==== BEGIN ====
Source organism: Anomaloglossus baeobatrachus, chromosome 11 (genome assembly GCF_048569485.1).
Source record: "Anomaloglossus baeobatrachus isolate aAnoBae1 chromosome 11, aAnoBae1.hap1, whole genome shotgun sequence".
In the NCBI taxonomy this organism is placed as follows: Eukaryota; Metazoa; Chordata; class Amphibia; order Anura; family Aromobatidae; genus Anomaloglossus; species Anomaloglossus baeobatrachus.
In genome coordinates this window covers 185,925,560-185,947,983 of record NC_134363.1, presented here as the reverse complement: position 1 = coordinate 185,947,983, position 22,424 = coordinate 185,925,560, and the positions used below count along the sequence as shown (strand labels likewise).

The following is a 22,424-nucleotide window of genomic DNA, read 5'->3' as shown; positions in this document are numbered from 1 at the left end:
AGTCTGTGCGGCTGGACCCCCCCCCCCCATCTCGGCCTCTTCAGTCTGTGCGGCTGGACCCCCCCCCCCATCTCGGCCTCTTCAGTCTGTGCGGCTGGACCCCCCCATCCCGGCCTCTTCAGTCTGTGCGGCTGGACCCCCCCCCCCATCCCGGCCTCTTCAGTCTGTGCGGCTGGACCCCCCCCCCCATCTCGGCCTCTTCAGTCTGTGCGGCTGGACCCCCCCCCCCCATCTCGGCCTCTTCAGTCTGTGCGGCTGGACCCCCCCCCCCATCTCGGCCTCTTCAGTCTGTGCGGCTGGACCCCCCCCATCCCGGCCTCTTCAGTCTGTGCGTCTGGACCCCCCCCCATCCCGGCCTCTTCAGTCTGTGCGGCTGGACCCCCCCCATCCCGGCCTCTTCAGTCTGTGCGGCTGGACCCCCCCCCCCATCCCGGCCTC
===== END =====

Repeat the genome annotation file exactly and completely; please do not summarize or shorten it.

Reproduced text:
Source organism: Anomaloglossus baeobatrachus, chromosome 11 (genome assembly GCF_048569485.1).
Source record: "Anomaloglossus baeobatrachus isolate aAnoBae1 chromosome 11, aAnoBae1.hap1, whole genome shotgun sequence".
In the NCBI taxonomy this organism is placed as follows: Eukaryota; Metazoa; Chordata; class Amphibia; order Anura; family Aromobatidae; genus Anomaloglossus; species Anomaloglossus baeobatrachus.
In genome coordinates this window covers 185,925,560-185,947,983 of record NC_134363.1, presented here as the reverse complement: position 1 = coordinate 185,947,983, position 22,424 = coordinate 185,925,560, and the positions used below count along the sequence as shown (strand labels likewise).

The following is a 22,424-nucleotide window of genomic DNA, read 5'->3' as shown; positions in this document are numbered from 1 at the left end:
AGTCTGTGCGGCTGGACCCCCCCCCCCCATCTCGGCCTCTTCAGTCTGTGCGGCTGGACCCCCCCCCCCATCTCGGCCTCTTCAGTCTGTGCGGCTGGACCCCCCCATCCCGGCCTCTTCAGTCTGTGCGGCTGGACCCCCCCCCCCATCCCGGCCTCTTCAGTCTGTGCGGCTGGACCCCCCCCCCCATCTCGGCCTCTTCAGTCTGTGCGGCTGGACCCCCCCCCCCCATCTCGGCCTCTTCAGTCTGTGCGGCTGGACCCCCCCCCCCATCTCGGCCTCTTCAGTCTGTGCGGCTGGACCCCCCCCATCCCGGCCTCTTCAGTCTGTGCGTCTGGACCCCCCCCCATCCCGGCCTCTTCAGTCTGTGCGGCTGGACCCCCCCCATCCCGGCCTCTTCAGTCTGTGCGGCTGGACCCCCCCCCCCATCCCGGCCTC